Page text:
“To fight and conquer in all our battles is not supreme excellence; supreme excellence consists in breaking the enemy’s resistance without fighting.”
Applying military values to the workplace and career works; it is from discipline and a combination soft and hard power that spontaneity evolves. “What is this guy on?!” you may ask, you may suggest “This is the era of ‘Soft Skills’ and ‘Digital Natives’! Military-style disciplinarians at the office are history, they were the worst!” Or you may even think “not another traditionalist.”
There are numerous articles on avoiding toxic workplaces and the invaluable lessons on ‘Soft Skills’ . There is an increasing focus on the needs of the emerging graduate workforce and employers are often expected to match graduate expectations. According to the Telegraph, “graduates are struggling to wade through generic company messaging to find their way to the right job…and the result is 1 in 4 graduates quit within a year of starting work.”
Hannibal Barca marched his Carthaginian army across the Alps. He lost half his army along the way to the winter cold. Similarly Alexander the Great marched his army from ancient Greece to India in the space of eight years. What did these men and their armies achieve by pushing themselves to the extreme? They won remarkable victories and they both achieved historical fame. How did the Roman Army become the best the world had seen in its time? It was disciplined, relentless and adopted new strategies and tactics to not just survive but evolve. The reward was loot, treasures, empire, fame, and being the subject of debate for military scholars and historians hundreds of years after they had gone.
What defined Sir Alex Ferguson, Jose Mourinho and Brian Clough? They were ruthless and defeats were guaranteed to be few and far between. They got results, whatever the cost. However more importantly they got the balance right between ‘hard’ and ‘soft’ skills. They won piles of trophies in the footballing world. At the other end of the spectrum Paulo Di Canio had a mutiny on his hands at Sunderland in 2013 after he cracked the whip too hard whilst Arsenal F.C have been defined as a ‘friendly club’ and therefore easy to bully in the crunch games. With all the new trends emerging across the globe, the rise of the millennials and digital natives, the ever strenuous push for ‘world peace’, and the technological revolution you’d be forgiven for thinking that the past, particularly military history, has little to teach us bar substantial barbarity.
Granted, a hard-core disciplinarian without a reward system, trying to impose their views forcefully on other and the lacking ability to be flexible is not a good leader. Balance between sacrifice and reward, balance between discipline and innovation, balance between compassion and discipline and timely daring and timely caution. These are the military qualities have served the best military commanders and the best businessmen. Generals and leaders have only failed when they got this balance wrong. The digital natives don’t want to be too nice for their own good. Field Marshal Hague technically worked from home in the First World War, dishing out archaic strategies and orders miles behind the trenches. The result? This reoccurred across Europe a century ago with the deaths of millions of young men.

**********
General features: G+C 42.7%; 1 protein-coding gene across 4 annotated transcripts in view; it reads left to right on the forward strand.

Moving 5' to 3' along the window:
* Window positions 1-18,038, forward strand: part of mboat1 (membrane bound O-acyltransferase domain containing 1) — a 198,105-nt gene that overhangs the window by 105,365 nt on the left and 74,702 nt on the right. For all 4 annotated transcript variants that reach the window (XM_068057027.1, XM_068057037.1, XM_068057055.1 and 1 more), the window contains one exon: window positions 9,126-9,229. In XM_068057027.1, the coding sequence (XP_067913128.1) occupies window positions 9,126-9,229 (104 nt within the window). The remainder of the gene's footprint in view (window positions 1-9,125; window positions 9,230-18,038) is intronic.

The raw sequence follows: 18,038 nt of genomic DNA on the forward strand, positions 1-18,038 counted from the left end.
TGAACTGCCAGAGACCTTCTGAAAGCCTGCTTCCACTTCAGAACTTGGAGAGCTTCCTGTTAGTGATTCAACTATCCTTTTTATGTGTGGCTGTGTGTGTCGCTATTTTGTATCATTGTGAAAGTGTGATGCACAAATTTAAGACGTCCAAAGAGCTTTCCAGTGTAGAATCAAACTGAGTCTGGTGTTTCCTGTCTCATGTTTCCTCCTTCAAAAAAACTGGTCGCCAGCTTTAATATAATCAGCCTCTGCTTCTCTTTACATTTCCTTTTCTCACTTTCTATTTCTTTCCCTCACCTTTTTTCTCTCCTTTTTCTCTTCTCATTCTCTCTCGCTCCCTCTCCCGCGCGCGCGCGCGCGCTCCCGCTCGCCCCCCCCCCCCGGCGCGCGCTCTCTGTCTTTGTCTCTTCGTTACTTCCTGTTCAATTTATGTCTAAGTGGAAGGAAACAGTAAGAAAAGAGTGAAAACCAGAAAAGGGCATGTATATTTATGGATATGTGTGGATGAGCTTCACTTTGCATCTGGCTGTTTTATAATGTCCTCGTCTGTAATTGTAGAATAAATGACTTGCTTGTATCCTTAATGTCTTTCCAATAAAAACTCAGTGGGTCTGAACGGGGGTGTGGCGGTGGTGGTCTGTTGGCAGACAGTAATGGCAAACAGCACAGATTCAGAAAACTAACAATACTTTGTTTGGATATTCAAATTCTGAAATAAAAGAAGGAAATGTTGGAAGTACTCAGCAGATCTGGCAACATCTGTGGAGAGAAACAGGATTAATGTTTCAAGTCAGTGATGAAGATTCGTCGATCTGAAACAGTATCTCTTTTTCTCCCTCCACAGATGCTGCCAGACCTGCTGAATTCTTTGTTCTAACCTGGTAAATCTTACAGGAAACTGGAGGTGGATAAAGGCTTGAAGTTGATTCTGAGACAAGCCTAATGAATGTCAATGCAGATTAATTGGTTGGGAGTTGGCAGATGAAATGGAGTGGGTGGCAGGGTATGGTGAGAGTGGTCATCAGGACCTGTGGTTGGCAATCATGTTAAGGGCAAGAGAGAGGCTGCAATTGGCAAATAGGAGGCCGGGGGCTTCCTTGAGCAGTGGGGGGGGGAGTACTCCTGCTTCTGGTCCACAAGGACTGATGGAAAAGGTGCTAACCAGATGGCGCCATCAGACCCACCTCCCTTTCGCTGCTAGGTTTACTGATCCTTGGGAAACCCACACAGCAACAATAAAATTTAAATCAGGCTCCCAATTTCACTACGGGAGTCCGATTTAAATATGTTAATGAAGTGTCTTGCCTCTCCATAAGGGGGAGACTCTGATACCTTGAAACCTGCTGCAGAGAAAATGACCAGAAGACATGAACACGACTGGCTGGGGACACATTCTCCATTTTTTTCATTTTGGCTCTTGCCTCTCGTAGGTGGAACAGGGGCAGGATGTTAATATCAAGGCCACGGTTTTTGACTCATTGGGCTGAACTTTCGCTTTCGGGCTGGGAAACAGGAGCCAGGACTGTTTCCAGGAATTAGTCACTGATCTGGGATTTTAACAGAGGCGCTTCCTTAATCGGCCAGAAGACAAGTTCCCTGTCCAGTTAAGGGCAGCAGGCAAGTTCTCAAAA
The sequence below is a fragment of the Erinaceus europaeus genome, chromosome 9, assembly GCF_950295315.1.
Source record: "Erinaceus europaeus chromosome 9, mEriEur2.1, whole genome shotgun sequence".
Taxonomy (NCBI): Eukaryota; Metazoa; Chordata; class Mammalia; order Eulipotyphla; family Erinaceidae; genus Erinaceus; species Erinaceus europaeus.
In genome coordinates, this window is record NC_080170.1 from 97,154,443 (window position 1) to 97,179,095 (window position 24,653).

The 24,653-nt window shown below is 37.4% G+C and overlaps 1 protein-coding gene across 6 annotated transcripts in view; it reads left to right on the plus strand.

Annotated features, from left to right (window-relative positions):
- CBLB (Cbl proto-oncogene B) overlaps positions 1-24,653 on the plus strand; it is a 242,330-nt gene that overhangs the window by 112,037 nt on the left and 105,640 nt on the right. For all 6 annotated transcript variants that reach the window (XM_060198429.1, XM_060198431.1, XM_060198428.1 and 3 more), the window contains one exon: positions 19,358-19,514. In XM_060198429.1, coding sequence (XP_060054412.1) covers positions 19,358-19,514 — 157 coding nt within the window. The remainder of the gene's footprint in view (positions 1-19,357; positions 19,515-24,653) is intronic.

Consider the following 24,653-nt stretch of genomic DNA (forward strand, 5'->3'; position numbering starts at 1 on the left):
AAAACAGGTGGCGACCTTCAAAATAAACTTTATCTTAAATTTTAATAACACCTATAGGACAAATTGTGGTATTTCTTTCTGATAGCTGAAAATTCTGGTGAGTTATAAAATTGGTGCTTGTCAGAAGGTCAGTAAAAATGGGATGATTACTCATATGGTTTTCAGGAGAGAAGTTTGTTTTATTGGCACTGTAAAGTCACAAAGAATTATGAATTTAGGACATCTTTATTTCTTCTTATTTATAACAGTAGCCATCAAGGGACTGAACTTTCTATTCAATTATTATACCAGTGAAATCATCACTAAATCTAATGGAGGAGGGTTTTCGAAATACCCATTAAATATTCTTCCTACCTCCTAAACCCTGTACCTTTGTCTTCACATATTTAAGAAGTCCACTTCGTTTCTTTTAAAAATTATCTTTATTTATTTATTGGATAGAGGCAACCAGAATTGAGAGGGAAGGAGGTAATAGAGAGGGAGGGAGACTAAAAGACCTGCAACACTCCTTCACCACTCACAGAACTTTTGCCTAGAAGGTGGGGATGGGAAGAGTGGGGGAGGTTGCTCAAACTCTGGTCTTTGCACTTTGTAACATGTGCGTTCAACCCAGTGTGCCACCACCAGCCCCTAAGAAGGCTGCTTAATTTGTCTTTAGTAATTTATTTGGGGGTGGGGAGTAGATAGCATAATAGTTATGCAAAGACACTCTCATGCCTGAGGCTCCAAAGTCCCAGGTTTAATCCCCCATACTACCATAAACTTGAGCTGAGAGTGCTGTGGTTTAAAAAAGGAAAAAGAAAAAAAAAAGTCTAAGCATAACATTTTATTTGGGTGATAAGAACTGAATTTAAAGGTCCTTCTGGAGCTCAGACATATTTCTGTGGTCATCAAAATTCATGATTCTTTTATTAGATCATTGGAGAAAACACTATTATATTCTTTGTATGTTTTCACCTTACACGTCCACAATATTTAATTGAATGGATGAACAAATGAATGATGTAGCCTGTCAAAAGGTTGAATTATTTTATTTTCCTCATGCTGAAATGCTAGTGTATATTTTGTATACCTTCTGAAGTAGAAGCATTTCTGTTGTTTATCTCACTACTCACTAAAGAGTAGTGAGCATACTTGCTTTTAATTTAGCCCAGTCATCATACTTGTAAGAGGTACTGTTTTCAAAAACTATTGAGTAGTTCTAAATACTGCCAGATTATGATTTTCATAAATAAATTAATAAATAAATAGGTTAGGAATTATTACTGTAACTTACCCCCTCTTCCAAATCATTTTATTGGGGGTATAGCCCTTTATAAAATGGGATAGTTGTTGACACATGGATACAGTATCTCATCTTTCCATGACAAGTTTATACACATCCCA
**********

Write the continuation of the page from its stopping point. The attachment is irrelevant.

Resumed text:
Dramatic? Certainly, but why does this affect the new generations pouring into the workplace? We expect employers to accommodate our needs, expect success and above all we have instant expectations. Everything that happened yesterday is largely forgotten and we operate at break-neck speed, preparing graduates for jobs and roles that have scarcely been invented or taken off as projects. The digital world dominates in its entirety in the workplace. There were there were 4.2 million UK home workers in the first three months of 2014, amounting to 13.9% of the workforce. . This was the highest since records began and according to Futureboard’s research this looks like a trend that is set to increase with the introduction of the ‘Millennials’ and ‘Digitial Natives’ into the workplace. The latter facts are disconcerting to some extent.
“Too many bosses still don’t trust staff to work from home and instead force them to trudge into the office so they can keep an eye on them,” said Frances O’Grady, the TUC’s general secretary. “Employers’ attitudes to new working practices must change to make a much better use of modern technology in all workplaces.” Since when has an email be more effective than a face to face discussion? I have learnt more in a conversation than I will in the content of an email. I have worked from home before, yet I find it restrictive, anti-social, and a monotonous experience. There is less reward from working from home and technology for its wonders and the capability of our generation to utilise it is merely technology, it does not improve human instincts which have served us so well now and in the past.
We might be known by future generations as ‘the Softies’ and our ancestors would likely brand us as such in a heart-beat. Why lose our ruthless streak when it has served the best of us so well in the past?